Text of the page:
Cover crops are plants that gardeners and farmers have, since the beginnings of agriculture, grown not to eat but for the good of the soil.
Blanketing the ground to hold soil particles in place, a cover crop prevents the erosive effects of wind and water. It helps nourish plants by pulling up nutrients from deep in the soil and nitrogen from the air.
Our forebears also appreciated how a cover crop could suppress weeds by shading them out and even, in the case of crops such as rye and oats, by releasing natural, weed-suppressing chemicals into the soil. Organic matter is at the heart of good gardening, and cover crops provide that organic matter, grown in place, so you don’t have to buy and spread other organic materials, such as compost, straw or leaves.
But where do you put cover crops when you already have a full garden?
There’s room. In a vegetable or annual flower garden, you might plant cover crops toward the end of the season as space becomes available. Or a different part of the garden might be set aside each year for a whole season’s growth of some cover crop.
Cover crops also could be planted in among perennials and shrubs to grow for part of the season. The right cover crop might even look decorative among (other) ornamental plants. Crimson clover, for example, puts on such a spectacular show — its blossoms clustered tightly like strawberry popsicles on upright stalks — that you’d hardly suspect it was improving the soil.
Plants in the grass or legume family are commonly used as cover crops. Grasses are valued for their extensive roots, which “plow” through the soil. Once those roots die, they become valuable organic matter — lots of it. For example, 385 miles of roots have been estimated to lie beneath a single rye plant! Legumes’ roots are less extensive, but harbor microorganisms that enrich the soil with nitrogen taken from the air.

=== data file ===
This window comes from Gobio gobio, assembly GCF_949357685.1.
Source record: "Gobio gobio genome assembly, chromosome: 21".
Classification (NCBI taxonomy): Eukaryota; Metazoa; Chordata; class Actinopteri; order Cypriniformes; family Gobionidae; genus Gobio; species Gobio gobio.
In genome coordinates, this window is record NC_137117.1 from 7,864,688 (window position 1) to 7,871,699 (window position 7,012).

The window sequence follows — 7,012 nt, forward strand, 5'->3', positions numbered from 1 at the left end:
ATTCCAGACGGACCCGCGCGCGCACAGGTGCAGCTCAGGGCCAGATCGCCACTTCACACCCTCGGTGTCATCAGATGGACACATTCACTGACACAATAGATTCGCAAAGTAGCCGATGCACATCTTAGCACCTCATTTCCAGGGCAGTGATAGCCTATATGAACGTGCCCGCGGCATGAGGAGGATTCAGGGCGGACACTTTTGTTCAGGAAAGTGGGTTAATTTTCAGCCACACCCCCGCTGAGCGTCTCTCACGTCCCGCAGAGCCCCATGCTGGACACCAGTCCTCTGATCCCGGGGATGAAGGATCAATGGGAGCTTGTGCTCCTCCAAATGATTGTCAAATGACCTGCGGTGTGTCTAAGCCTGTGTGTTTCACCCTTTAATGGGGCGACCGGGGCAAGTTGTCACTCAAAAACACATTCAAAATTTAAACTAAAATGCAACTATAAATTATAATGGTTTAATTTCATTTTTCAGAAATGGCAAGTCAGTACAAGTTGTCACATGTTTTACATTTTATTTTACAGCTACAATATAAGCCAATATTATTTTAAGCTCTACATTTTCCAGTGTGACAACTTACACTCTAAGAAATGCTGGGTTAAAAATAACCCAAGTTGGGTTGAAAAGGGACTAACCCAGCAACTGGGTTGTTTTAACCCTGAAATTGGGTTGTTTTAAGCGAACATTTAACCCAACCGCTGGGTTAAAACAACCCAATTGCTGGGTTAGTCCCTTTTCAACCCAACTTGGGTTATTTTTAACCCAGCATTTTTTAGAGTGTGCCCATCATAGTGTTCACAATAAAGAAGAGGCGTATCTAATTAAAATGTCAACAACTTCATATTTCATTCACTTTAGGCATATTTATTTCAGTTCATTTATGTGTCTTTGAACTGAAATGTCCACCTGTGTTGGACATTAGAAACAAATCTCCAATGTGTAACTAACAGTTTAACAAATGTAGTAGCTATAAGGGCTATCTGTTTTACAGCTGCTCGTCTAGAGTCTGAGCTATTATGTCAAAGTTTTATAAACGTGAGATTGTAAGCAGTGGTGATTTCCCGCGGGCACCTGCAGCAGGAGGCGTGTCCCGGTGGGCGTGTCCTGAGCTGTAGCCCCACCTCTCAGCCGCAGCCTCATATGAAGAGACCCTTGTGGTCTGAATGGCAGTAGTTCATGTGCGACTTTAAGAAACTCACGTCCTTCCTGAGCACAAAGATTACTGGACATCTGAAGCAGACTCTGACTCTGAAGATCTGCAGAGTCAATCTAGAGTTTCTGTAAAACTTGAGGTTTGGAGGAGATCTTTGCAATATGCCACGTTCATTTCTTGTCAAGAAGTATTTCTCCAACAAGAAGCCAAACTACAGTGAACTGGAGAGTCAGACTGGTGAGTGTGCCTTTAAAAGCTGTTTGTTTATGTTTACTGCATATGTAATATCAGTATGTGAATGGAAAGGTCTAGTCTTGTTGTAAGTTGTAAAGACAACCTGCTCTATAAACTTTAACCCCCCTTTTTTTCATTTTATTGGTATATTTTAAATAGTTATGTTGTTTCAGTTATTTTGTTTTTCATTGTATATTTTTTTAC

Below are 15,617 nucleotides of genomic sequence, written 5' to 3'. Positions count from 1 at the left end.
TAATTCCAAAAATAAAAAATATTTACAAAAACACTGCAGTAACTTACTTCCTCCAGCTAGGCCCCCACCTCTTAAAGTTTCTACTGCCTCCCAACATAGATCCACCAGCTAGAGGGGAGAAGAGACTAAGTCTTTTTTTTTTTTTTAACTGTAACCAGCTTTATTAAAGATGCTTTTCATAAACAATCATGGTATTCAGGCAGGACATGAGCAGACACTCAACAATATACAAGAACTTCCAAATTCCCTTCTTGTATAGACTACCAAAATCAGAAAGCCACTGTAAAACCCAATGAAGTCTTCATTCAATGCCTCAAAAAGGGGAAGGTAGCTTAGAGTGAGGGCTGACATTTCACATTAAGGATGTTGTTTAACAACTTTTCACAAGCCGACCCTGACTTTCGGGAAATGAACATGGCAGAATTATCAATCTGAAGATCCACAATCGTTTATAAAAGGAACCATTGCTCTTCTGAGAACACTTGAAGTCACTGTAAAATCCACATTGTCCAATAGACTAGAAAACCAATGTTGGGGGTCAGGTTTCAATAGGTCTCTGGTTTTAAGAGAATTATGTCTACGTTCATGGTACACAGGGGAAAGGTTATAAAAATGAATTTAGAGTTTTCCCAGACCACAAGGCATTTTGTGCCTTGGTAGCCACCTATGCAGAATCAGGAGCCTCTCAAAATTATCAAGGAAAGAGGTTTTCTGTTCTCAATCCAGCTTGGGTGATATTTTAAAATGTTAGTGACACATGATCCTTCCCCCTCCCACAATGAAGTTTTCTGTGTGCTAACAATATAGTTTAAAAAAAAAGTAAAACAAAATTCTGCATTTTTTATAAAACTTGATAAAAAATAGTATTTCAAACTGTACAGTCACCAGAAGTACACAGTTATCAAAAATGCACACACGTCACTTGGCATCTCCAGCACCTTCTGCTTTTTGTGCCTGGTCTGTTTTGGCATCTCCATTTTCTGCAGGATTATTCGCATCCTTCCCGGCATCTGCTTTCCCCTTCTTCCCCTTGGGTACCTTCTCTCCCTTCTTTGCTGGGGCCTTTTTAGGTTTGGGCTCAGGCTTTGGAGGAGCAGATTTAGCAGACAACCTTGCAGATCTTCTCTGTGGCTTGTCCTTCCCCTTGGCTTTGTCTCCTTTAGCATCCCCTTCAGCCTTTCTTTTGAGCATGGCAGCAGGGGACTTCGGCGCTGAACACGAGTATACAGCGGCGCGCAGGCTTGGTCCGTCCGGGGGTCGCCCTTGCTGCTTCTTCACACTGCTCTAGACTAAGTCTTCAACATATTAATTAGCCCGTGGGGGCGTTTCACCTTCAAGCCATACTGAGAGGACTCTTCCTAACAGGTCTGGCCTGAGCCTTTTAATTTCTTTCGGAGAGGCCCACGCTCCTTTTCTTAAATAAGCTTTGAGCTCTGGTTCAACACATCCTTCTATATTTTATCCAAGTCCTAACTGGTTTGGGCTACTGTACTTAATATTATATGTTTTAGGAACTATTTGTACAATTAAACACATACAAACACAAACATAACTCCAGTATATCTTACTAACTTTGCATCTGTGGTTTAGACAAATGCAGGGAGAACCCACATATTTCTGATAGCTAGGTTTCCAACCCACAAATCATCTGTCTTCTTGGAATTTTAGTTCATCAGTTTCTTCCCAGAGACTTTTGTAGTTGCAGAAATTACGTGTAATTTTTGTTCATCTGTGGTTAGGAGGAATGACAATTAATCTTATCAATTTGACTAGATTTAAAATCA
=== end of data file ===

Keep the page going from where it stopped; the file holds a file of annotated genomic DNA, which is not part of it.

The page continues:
Some species or varieties of grasses or legumes are better adapted to drier sites, some to wetter ones, and some to less or more fertile soils. Also consider when the cover crop will be planted: Cool-weather ones are best for the end of the season in the North or during winter in the South; warm-weather cover crops are for summers everywhere.
One commonly used summer cover crop is buckwheat, which is neither a legume nor a grass. (It’s related to rhubarb.)
Seeds for cover crops are available at feed stores, and sometimes at garden centers.
How do you deal with cover crops once they have served their purpose? Annual plants eventually flop down dead on the ground — but not necessarily at an opportune time.
Tilling is the usual option, but is disruptive to the soil and “burns” up much of the organic matter that the cover crop might have added.
Simplest, of course, is to grow something that dies by itself at the right time. In my vegetable garden, I plant oats and field peas in any beds that become free of vegetables before the end of September. The oats and peas thrive in the cool weather until winter, when they die from the cold.
Annual cover crops not killed by winter might be mowed to bring on premature death. This is usually done just before the plant is getting ready to flower. Two or three mowings might be required for some cover crops, such as rye grain.
Innovative strategies for using cover crops more effectively and with less fuss are on the horizon. For example, an annual cover crop like subterranean clover bears seeds in spring that lie dormant, not sprouting until the end of summer. Ideally, you’d plant it once and then it would self-plant at the right time annually thereafter. Another possibility is perennial cover crops that are not overly competitive or that are sufficiently weakened by mowing so that they could be grown alongside crop plants.
There are many ways to use a cover crop on your own “back 40.” Take the time to study specific plants, and then experiment.
Do consider planting a cover crop rather than leaving the soil bare. Bare soil eventually becomes clothed with a natural, less preferable cover crop: weeds.